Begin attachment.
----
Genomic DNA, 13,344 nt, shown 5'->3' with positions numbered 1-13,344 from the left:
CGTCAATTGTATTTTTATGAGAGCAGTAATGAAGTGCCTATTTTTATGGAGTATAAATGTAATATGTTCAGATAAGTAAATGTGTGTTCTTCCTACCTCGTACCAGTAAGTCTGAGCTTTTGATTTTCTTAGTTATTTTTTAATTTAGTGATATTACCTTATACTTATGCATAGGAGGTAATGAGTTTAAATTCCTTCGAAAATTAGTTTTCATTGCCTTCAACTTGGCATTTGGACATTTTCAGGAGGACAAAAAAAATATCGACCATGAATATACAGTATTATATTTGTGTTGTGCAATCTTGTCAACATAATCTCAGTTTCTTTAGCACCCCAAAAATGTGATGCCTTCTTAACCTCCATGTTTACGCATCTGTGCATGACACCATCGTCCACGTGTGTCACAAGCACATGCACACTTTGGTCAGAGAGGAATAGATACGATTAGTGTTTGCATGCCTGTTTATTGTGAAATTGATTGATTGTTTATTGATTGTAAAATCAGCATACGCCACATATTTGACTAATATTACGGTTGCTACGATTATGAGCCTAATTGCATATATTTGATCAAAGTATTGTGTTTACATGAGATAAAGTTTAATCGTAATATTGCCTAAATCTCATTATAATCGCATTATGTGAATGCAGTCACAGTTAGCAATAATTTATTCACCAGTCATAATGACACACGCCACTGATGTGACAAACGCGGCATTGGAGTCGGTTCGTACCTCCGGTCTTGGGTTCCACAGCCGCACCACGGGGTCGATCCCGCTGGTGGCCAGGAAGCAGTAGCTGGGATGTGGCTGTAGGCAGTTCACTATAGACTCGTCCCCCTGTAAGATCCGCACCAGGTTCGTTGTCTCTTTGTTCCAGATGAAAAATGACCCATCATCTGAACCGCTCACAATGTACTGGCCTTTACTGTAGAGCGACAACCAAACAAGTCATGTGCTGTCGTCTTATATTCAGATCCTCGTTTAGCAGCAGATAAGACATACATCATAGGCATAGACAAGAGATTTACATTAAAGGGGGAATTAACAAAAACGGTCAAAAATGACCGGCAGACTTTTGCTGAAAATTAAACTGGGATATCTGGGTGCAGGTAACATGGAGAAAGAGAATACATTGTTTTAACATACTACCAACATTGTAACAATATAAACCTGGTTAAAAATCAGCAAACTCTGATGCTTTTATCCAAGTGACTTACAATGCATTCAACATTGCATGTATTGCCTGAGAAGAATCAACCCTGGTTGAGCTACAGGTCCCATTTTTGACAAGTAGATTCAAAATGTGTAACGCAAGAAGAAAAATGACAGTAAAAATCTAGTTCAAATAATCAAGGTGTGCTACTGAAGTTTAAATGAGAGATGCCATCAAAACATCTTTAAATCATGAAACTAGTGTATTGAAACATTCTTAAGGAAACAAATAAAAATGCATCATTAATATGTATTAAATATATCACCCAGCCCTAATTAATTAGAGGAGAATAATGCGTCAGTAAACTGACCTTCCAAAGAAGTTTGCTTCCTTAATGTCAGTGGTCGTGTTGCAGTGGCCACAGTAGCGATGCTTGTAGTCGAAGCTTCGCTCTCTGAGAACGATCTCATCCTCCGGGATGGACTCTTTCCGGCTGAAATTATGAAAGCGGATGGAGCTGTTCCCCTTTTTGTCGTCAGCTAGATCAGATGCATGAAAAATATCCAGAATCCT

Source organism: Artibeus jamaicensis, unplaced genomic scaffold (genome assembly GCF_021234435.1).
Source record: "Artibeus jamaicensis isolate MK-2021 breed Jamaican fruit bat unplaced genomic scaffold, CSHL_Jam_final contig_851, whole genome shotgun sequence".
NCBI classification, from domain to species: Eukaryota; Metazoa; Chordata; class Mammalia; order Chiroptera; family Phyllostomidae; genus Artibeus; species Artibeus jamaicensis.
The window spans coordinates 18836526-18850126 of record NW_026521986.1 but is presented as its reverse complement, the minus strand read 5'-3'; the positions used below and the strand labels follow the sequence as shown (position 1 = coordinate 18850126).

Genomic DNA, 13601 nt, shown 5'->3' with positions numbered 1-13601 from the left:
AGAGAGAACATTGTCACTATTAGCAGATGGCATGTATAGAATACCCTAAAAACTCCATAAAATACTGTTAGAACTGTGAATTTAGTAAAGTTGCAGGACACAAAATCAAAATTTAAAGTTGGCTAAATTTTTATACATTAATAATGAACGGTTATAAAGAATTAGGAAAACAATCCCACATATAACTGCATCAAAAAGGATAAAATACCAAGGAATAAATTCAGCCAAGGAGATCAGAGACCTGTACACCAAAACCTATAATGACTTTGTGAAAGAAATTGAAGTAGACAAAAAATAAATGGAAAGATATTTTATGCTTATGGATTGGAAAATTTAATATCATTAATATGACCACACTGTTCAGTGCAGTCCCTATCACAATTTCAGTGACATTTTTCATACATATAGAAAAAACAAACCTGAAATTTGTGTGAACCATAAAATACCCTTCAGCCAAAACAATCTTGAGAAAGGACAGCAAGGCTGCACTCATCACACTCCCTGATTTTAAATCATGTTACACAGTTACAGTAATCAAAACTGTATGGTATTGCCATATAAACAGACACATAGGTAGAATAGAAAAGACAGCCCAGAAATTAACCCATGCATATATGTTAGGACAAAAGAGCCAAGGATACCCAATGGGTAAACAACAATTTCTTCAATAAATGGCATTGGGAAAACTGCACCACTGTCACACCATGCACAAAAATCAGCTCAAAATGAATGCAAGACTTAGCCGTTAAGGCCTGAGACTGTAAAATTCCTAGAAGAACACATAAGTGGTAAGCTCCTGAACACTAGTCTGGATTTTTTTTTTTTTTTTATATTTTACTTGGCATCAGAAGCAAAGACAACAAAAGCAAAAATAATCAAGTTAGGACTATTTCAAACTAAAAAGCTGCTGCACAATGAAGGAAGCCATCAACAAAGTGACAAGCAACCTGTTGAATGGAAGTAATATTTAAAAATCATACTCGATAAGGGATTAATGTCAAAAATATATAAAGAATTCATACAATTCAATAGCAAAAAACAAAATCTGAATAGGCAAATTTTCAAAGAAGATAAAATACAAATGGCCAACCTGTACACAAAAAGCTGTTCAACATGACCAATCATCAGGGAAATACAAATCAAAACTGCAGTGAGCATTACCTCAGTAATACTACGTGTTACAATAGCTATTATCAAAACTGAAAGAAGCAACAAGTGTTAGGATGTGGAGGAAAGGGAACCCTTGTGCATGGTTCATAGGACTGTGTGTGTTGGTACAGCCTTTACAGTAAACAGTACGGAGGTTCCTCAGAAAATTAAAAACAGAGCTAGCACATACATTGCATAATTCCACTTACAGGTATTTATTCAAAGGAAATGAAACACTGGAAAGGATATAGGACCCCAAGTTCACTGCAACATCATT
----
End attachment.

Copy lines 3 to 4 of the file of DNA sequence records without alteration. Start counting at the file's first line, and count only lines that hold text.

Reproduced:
Source organism: Artibeus jamaicensis, unplaced genomic scaffold (genome assembly GCF_021234435.1).
Source record: "Artibeus jamaicensis isolate MK-2021 breed Jamaican fruit bat unplaced genomic scaffold, CSHL_Jam_final contig_851, whole genome shotgun sequence".